Capital Markets

Introduction

The oldest multi-governmental financial institution, the Basel-based Bank for International Settlements, publishes one of the most authoritative overviews of the financial system’s state of play in the form of its annual report. This year’s report was published in late June. Although the banking system remains central to its work, in view of the intertwining of bank and capital markets financing and trading, for some decades now the two components have grown ever more inseparable. Both now figure at length in the report.

Every June, the Bank for International Settlements (‘BIS’) publishes one of the most influential texts for finance, its annual report. It covers the bank’s own activities, to be sure; but critically for all other actors, it sets forth the content and direction of high-level, central bank thinking on their plans.

This year, two elements were pre-published, which is unusual. This may indicate a particular need felt to inform the market on both progress and planning for macroprudential regulation, mainly of banks, but not only; and to comment also on the crypto-currencies vogue, and the problems arising from them – not least environmental given the need for enormous computing power required of distributed ledgers.

A discussion of findings following the recent on-site operational review of the Polish securities market

After a multitude of articles on the policy objectives of MiFID II, the new obligations of the buy- and sell-side on research and trade reporting, and the new requirements for transparency in fixed-income markets, Thomas Murray finds itself in the position of having to see how trading begins to adapt as the Directive comes into effect at the start of the year. Specialising in post-trade infrastructures and services, its business lines are not in the immediate lines of fire of this reform – its clients are, but in other of their activities.

The authorities with whom we have spoken caution that the new shape of the EU capital markets will not take form immediately, judging from how long it took to see with any certainty recurring patterns in trading after the implementation of Regulation NMS in the US and MiFID I in the EU. We have been advised to expect a period of 12-18 months in which time the order flows and ways of execution will have settled under this new regime, assuming that this adaptation is not unduly thrown off course by world events, unforeseen technological changes, and of course economic and financial changes that would alter significantly today’s outlook on trading and investment conditions. This truly is a complex mix of variability, one which does not give even the keenest of observers a clear view ahead.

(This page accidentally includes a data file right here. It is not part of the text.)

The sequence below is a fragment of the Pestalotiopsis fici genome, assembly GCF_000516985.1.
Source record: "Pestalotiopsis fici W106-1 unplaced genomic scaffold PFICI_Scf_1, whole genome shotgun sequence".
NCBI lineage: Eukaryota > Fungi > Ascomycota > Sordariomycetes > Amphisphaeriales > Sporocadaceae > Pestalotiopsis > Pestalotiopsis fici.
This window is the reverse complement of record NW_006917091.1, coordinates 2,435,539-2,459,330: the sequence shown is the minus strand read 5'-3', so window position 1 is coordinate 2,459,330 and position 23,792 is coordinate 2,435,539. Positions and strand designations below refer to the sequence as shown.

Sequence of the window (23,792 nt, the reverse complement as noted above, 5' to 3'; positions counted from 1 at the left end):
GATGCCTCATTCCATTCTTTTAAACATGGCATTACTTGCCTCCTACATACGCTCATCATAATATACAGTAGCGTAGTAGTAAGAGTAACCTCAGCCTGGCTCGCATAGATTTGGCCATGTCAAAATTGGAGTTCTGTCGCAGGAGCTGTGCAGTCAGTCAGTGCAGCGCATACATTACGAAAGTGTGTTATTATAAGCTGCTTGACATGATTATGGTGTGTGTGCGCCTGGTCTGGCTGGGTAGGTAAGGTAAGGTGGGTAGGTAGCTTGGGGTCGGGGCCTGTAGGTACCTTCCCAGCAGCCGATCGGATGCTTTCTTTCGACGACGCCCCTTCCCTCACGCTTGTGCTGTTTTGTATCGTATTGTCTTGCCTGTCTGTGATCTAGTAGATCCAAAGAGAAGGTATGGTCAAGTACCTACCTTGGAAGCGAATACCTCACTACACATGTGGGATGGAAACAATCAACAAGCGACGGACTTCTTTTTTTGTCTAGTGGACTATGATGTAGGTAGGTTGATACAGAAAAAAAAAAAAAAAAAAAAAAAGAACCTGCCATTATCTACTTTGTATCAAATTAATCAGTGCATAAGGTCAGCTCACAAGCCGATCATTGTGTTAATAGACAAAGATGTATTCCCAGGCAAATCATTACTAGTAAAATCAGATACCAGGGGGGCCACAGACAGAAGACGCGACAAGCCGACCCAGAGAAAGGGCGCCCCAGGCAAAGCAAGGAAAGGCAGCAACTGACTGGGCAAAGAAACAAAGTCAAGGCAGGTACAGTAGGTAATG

MiFID II is much discussed, and rightly so. It is a major capital markets Directive affecting a large chunk of the world’s financial system, with effects that will be felt across the world. How this will play out in a practical sense is one of the unknowns of these coming months and longer. Market professionals appreciate that its precursor, MiFID, came to have a major influence on the way capital markets trading takes place, notably in the fragmentation of Europe’s national equity markets.

And with just over three months before MiFID II comes into force at the start of January, there is indeed much hard preparatory work underway, head-scratching, confusion, repositioning of businesses, and human resources redeployment. Given the changes in trade reporting, the IT component is heavy – and it was difficulties with IT preparations that led to a one-year reprieve.

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